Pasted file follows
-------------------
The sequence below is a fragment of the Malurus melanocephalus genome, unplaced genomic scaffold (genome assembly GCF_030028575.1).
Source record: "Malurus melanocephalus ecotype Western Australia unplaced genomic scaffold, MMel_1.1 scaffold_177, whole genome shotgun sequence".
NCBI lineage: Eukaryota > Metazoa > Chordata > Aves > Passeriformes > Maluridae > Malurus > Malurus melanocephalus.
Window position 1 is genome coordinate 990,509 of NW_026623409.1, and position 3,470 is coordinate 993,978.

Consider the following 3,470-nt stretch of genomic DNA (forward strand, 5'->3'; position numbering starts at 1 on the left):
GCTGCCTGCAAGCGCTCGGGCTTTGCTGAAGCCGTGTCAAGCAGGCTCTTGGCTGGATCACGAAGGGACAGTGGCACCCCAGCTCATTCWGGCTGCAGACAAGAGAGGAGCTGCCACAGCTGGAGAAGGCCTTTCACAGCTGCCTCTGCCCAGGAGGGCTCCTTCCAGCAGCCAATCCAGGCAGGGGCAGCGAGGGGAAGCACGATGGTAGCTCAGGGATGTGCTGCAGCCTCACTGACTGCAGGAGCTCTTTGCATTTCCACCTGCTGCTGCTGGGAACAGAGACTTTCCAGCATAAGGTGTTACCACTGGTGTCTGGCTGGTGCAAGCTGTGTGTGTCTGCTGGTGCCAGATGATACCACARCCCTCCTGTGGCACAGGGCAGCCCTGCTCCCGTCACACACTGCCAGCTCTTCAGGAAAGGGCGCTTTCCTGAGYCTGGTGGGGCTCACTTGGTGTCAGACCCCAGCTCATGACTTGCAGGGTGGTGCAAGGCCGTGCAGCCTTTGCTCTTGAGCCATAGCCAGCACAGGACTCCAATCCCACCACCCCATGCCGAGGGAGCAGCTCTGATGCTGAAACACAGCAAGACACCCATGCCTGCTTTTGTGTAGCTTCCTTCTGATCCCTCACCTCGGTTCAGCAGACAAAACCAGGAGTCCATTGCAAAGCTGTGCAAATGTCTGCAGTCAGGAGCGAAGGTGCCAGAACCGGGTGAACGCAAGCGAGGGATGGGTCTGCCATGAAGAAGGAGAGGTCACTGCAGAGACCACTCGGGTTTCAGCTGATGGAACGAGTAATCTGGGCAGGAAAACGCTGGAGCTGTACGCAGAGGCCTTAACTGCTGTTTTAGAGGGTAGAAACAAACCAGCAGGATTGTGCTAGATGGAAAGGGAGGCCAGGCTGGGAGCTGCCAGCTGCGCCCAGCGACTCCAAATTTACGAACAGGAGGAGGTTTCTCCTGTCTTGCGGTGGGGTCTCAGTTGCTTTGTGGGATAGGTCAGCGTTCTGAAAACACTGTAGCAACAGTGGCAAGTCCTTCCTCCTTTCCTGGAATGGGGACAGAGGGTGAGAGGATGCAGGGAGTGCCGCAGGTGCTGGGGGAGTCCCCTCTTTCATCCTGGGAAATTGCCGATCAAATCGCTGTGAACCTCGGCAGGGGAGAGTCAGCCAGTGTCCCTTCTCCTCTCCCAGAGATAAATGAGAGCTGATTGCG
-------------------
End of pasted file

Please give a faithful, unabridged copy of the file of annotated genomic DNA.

The sequence below is a fragment of the Malurus melanocephalus genome, unplaced genomic scaffold (genome assembly GCF_030028575.1).
Source record: "Malurus melanocephalus ecotype Western Australia unplaced genomic scaffold, MMel_1.1 scaffold_177, whole genome shotgun sequence".
NCBI lineage: Eukaryota > Metazoa > Chordata > Aves > Passeriformes > Maluridae > Malurus > Malurus melanocephalus.
Window position 1 is genome coordinate 990,509 of NW_026623409.1, and position 3,470 is coordinate 993,978.

Consider the following 3,470-nt stretch of genomic DNA (forward strand, 5'->3'; position numbering starts at 1 on the left):
GCTGCCTGCAAGCGCTCGGGCTTTGCTGAAGCCGTGTCAAGCAGGCTCTTGGCTGGATCACGAAGGGACAGTGGCACCCCAGCTCATTCWGGCTGCAGACAAGAGAGGAGCTGCCACAGCTGGAGAAGGCCTTTCACAGCTGCCTCTGCCCAGGAGGGCTCCTTCCAGCAGCCAATCCAGGCAGGGGCAGCGAGGGGAAGCACGATGGTAGCTCAGGGATGTGCTGCAGCCTCACTGACTGCAGGAGCTCTTTGCATTTCCACCTGCTGCTGCTGGGAACAGAGACTTTCCAGCATAAGGTGTTACCACTGGTGTCTGGCTGGTGCAAGCTGTGTGTGTCTGCTGGTGCCAGATGATACCACARCCCTCCTGTGGCACAGGGCAGCCCTGCTCCCGTCACACACTGCCAGCTCTTCAGGAAAGGGCGCTTTCCTGAGYCTGGTGGGGCTCACTTGGTGTCAGACCCCAGCTCATGACTTGCAGGGTGGTGCAAGGCCGTGCAGCCTTTGCTCTTGAGCCATAGCCAGCACAGGACTCCAATCCCACCACCCCATGCCGAGGGAGCAGCTCTGATGCTGAAACACAGCAAGACACCCATGCCTGCTTTTGTGTAGCTTCCTTCTGATCCCTCACCTCGGTTCAGCAGACAAAACCAGGAGTCCATTGCAAAGCTGTGCAAATGTCTGCAGTCAGGAGCGAAGGTGCCAGAACCGGGTGAACGCAAGCGAGGGATGGGTCTGCCATGAAGAAGGAGAGGTCACTGCAGAGACCACTCGGGTTTCAGCTGATGGAACGAGTAATCTGGGCAGGAAAACGCTGGAGCTGTACGCAGAGGCCTTAACTGCTGTTTTAGAGGGTAGAAACAAACCAGCAGGATTGTGCTAGATGGAAAGGGAGGCCAGGCTGGGAGCTGCCAGCTGCGCCCAGCGACTCCAAATTTACGAACAGGAGGAGGTTTCTCCTGTCTTGCGGTGGGGTCTCAGTTGCTTTGTGGGATAGGTCAGCGTTCTGAAAACACTGTAGCAACAGTGGCAAGTCCTTCCTCCTTTCCTGGAATGGGGACAGAGGGTGAGAGGATGCAGGGAGTGCCGCAGGTGCTGGGGGAGTCCCCTCTTTCATCCTGGGAAATTGCCGATCAAATCGCTGTGAACCTCGGCAGGGGAGAGTCAGCCAGTGTCCCTTCTCCTCTCCCAGAGATAAATGAGAGCTGATTGCG